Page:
Civil political discourse seemingly a thing of the past

Civil political discourse seemingly a thing of the past

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LUBBOCK, Texas -

Political discourse is just about as American as baseball and apple pie but doing it in a civil manner has eroded. 

The ability to sit down and have a friendly conversation about politics is seemingly a thing of the past. 

California Rep. Maxine Waters' recent call to harass members of the Trump Administration quickly brought scathing Tweets about her "low IQ" from the President. The discourse is just the latest in political incivility that is roiling the nation.

Waters' reveling that White House Press Secretary Sarah Sanders was refused service at a restaurant and Homeland Security Secretary Kristjen Nielsen was Badgered by an anti-Trump mob at another eatery, then at her house. 

At a screening of a documentary on children's TV host Mr. Rodgers, the Florida Attorney General left after protestors confronted her over her stances on health insurance. 

Political figures are not the only targets though. Political discord is a staple on social media. Friends being blatantly anti-friendly. 

"These days everyone has this constant stream of information coming at them from their smart phone," said Cole Shooter, a Lubbock attorney who is also involved in the Republican Party. "They're going on social media and seeing things that may or may not be true or they're in some sort of echo chamber to where everyone is pariting their ideas and the second that someone disagrees with it they can get some sort of adrenaline rush by defriending that person or just completely attacking them and they don't have to go face to face with these people."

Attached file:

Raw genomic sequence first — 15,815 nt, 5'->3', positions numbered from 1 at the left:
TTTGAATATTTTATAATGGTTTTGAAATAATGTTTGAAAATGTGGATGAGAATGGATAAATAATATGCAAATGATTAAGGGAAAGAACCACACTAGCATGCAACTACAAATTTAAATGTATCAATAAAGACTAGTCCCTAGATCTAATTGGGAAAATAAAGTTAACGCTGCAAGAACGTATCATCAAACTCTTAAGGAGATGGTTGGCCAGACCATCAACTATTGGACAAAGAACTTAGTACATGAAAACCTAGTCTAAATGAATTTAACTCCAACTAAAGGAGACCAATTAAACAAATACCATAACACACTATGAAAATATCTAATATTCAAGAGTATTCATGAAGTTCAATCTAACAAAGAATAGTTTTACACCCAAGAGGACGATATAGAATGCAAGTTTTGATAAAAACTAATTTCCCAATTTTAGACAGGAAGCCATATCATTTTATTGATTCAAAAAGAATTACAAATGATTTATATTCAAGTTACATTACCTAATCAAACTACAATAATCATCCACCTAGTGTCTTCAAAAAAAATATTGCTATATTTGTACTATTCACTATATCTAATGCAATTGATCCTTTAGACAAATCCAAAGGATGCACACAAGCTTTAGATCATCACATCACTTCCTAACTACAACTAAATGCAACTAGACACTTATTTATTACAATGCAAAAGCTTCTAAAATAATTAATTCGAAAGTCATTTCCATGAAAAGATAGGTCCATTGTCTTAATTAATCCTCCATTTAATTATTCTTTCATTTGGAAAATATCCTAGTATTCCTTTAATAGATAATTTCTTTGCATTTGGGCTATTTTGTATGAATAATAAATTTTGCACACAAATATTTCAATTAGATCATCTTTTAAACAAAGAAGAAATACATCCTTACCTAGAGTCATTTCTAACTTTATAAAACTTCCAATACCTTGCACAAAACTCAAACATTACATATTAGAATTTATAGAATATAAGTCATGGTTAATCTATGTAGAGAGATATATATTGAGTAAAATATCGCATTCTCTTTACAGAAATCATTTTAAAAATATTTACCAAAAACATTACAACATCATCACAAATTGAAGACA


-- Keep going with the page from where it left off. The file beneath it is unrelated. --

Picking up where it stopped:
Researchers from the University of Maryland  say this rudeness is contagious. 

Dan Epstein, a Texas Tech political science professor said it is easy to get out of hand.

"I think that in some ways as people have lost those linkages to those things that claim oh this is for everybody, it's not for some people and those other people are bad and as they replace those linkages with politics and especially parties, that I believe people have drawn away from the idea of a universal belonging identity," Epstein said.

And it is tearing at the very fabric of families and other relationships.

How do we develop a tolerance and respect for opposing views though? There is no simple answer.

"I feel like there is really a significant problem with the way people treat each other," Shooter said. "So sometimes you've got to agree to disagree, touch gloves and carve into the turkey and let family be what family is."

That sounds reasonable but these are unreasonable times. Epstein and Shooter said with the deep political divides egged on by the anonymity of social media platforms, there is likely no end in sight to this disagreeable discourse plaguing America.

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